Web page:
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Martinez v. The IFA Group, Inc.

United States District Court, E.D. Pennsylvania

November 19, 2019

CHRISTOPHER MARTINEZ, on behalf of himself and others similarly situated, Plaintiff,


          JOSHUA D. WOLSON, J.

         The parties to this case ask the Court to approve their proposed settlement pursuant to 29 U.S.C. § 216(b). The Court has reviewed the facts and the proposed settlement and concludes that it is fair and reasonable, and that counsel has made a sufficient showing for an award of attorneys' fees. However, the Court concludes that the broad release included in the proposed settlement agreement would frustrate the purpose of the Fair Labor Standards Act and must be narrowed.

         I. BACKGROUND

         A. Factual Allegations and Procedural History

         Christopher Martinez alleges in his Complaint that he worked as a repossessor for The IFA Group (“IFA”) from September 2016 through June 2018. IFA paid Martinez a piece-rate for each item of property he repossessed. When he was not repossessing vehicles, Martinez worked at IFA's lot in Pottstown, Pennsylvania between the hours of noon and 3 p.m. Martinez alleges that IFA's owner and President, Joseph McOwen, agreed to pay him $15/hour for every hour he worked at the lot.

         Martinez claims in his Complaint that he regularly worked 75-80 hours per week, though he now concedes that he worked 65-70 hours per week. He also claims that IFA failed to pay him his agreed-upon wages for the hours he was at the lot. Martinez alleges that, based on a 65-70 hour workweek, he was entitled to unpaid overtime wages between $40, 000 and $45, 000.

         After Martinez filed his Complaint, Defendants took the position that the motor carrier exemption in the Fair Labor Standards Act (“FLSA”), 29 U.S.C. § 213(b)(1), bars Martinez's claims. Plaintiff's counsel concluded that the motor carrier exception might preclude Martinez's claims. Given that risk, the parties agreed to settle the case.

         B. The Settlement

         Under the terms of the settlement, Defendants will pay a total of $35, 000: Martinez receives $21, 000; and Plaintiff's counsel receives $14, 000. In the settlement, Martinez agrees to release IFA “from any and all charges, complaints, claims, and liabilities of any kind whatsoever, known or unknown, suspected or unsuspected … which Martinez at any time has, had or claimed to have against IFA regarding events that have occurred as of the date Martinez executes this Agreement.” (ECF No. 10 at Ex. 1.) The settlement also includes a non-disparagement provision and choice of law and forum provisions, among other things.

         Plaintiff's counsel asserts in the Motion that Scott Pollins spent 30 hours of time on this case, with a suggested rate of $495/hour, and Tashell Jenkins spent 35 hours on this case, with a suggested rate of $350/hour. Thus, in total, Plaintiff's counsel has $27, 700 in fees, as well as approximately $600 in expenses. Plaintiff's counsel then suggests that they will lower their fees in order to effectuate the settlement here. The parties have not submitted any time records or other information that the Court can use to assess the claimed fees.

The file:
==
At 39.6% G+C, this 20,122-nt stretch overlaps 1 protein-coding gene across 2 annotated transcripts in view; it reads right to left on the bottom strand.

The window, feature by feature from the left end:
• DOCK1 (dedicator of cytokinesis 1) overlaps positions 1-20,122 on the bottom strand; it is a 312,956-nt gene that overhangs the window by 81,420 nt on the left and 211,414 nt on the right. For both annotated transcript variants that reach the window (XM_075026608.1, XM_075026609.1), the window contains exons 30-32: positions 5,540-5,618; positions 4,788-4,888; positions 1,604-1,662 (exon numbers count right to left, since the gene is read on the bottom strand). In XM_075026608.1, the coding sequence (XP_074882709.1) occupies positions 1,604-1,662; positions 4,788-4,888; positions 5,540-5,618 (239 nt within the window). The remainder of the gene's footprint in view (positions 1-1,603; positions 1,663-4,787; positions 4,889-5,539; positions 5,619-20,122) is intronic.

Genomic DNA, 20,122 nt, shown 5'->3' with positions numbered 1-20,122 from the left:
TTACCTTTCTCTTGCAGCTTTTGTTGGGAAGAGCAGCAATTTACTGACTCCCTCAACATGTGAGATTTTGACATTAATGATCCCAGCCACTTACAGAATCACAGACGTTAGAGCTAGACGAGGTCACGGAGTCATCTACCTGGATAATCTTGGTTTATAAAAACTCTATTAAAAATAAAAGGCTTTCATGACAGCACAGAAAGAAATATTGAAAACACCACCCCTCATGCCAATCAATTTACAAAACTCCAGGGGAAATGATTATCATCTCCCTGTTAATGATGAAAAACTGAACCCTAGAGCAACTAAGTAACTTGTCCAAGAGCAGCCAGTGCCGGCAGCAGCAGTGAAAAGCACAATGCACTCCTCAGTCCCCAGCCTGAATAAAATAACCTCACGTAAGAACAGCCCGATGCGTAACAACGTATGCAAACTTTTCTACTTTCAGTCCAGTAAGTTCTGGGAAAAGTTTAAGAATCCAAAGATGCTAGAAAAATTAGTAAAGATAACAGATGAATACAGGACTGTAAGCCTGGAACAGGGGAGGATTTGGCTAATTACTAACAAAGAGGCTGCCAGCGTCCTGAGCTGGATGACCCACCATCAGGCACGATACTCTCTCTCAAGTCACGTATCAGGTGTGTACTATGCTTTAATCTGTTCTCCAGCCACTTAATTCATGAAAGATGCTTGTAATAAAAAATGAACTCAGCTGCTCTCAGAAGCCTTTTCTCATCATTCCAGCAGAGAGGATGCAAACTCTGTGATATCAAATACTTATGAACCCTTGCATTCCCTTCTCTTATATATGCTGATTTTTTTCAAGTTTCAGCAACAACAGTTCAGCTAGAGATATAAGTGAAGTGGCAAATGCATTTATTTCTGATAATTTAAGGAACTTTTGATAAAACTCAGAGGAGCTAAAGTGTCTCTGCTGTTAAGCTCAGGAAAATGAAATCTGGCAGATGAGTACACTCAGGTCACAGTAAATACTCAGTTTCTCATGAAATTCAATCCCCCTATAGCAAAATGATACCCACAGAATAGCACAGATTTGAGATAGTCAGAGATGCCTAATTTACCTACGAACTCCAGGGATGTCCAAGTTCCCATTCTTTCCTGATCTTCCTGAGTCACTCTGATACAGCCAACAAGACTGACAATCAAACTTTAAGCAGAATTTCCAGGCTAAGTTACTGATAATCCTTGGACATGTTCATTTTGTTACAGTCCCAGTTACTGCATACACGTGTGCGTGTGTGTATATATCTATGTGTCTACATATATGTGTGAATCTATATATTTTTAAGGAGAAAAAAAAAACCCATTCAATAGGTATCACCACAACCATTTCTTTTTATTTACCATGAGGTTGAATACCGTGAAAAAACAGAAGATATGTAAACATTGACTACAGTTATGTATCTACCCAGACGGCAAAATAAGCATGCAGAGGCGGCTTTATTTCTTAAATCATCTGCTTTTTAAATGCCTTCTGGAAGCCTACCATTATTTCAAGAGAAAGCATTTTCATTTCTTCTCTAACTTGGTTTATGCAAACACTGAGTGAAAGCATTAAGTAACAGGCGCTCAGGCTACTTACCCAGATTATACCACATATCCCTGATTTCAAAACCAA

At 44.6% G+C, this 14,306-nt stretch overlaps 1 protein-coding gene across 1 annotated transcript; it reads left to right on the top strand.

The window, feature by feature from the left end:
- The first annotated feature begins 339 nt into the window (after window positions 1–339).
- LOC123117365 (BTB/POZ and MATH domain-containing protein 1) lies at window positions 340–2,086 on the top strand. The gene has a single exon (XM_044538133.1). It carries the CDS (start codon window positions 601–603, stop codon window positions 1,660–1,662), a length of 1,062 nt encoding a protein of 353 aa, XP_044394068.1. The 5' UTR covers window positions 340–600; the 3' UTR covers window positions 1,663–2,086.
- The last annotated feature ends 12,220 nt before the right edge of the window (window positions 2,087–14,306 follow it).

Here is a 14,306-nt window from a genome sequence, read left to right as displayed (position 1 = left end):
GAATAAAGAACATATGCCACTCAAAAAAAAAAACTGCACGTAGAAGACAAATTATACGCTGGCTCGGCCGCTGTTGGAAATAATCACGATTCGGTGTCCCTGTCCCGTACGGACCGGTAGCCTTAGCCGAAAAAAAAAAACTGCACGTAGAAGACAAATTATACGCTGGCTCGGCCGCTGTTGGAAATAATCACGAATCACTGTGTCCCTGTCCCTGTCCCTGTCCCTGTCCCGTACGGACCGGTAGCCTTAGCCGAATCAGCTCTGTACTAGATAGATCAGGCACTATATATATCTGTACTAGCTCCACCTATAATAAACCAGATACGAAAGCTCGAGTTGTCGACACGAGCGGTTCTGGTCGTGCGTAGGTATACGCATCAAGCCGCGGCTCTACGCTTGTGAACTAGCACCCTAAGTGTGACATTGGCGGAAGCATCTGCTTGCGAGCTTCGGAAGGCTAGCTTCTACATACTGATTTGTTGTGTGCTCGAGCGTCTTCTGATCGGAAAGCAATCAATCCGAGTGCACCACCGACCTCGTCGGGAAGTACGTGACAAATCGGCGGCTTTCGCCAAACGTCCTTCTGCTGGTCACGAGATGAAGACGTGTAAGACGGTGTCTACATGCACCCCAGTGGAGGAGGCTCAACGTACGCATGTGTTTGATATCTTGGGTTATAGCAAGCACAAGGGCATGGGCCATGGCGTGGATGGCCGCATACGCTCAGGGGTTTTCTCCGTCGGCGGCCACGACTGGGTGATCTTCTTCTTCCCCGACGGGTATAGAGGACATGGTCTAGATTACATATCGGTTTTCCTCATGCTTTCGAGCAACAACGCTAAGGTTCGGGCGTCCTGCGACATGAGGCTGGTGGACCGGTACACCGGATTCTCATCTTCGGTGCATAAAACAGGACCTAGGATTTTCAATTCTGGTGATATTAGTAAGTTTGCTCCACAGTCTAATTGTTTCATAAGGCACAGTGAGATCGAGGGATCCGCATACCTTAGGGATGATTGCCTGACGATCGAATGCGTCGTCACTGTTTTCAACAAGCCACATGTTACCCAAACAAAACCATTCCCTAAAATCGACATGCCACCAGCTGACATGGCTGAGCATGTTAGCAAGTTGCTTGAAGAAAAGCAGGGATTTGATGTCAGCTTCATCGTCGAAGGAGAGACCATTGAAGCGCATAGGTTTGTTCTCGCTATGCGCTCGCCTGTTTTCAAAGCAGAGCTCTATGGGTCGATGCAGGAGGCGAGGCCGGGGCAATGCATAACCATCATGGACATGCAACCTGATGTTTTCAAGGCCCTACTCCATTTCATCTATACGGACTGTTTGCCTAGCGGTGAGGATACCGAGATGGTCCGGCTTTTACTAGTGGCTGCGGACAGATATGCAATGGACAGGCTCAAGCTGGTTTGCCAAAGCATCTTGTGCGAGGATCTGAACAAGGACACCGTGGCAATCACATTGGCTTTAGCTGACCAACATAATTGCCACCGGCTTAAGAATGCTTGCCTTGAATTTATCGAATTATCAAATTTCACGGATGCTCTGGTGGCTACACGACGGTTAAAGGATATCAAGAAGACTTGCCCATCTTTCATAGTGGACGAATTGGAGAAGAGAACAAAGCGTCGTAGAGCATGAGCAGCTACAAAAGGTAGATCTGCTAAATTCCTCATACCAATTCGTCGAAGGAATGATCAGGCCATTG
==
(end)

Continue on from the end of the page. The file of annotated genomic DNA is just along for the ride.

Congress enacted the FLSA to “protect all covered workers from substandard wages and oppressive working hours ….” Barrentine v. Arkansas-Best Freight Sys., Inc., 450 U.S. 728, 739 (1981). There are only two ways that parties can compromise claims under the FLSA: (1) a compromise supervised by the Department of Labor pursuant to 29 U.S.C. § 216(c); or (2) a settlement that a district court approves pursuant to 29 U.S.C. § 216(b). See, e.g., Lynn's Food Stores, Inc. v. U.S. ex rel. U.S. Dep't of Labor, 679 F.2d 1350, 1354 (11th Cir. 1982); see also Kraus v. PA Fit II, LLC, 155 F.Supp.3d 516, 522-23 (E.D. Pa. 2016) (courts in Third Circuit generally look to Lynn's Food decision for guidance). In general, when parties present to the district court a proposed settlement, “the district court may enter a stipulated judgment if it determines that the compromise reached is a fair and reasonable resolution of a bona fide dispute over FLSA provisions, rather than a mere waiver of statutory rights brought about by an employer's overreaching.” See Kraus, 155 F.Supp.3d at 523 (quotations omitted).

         A proposed settlement resolves a bona fide dispute where its terms reflect a reasonable compromise over issues, such as back wages, that are actually in dispute. See Id. “A dispute is ‘bona fide' where it involves factual issues rather than legal issues such as the statute's coverage and applicability.” Flores v. Eagle Diner Corp., No. 2:18-CV-01206-AB, 2019 WL 3943355, at * 9 (E.D. Pa. Aug. 21, 2019) (quote omitted). For a bona fide dispute to exist, there must be evidence of the defendant's intent to reject or actual rejection of that claim when it is presented. See Id. at 530. If a bona fide dispute exists, courts conduct a two-part fairness inquiry to ensure that (1) the settlement is fair and reasonable for the employee and (2) the agreement furthers the FLSA's implementation in the workplace. See, e.g., Kauffman v. U-Haul Int'l, Inc., No. 5:19-cv-0580, 2019 WL 1785453 (E.D. Pa. Apr. 24, 2019).

         The FLSA provides that, in addition to any judgment awarded to the plaintiff, the Court “shall … allow a reasonable attorney's fee to be paid by the defendant, and costs of the action.” 29 U.S.C. § 216(b). The Court is required to “articulate” the basis for a fee award. Kraus, 155 F.Supp.3d ...

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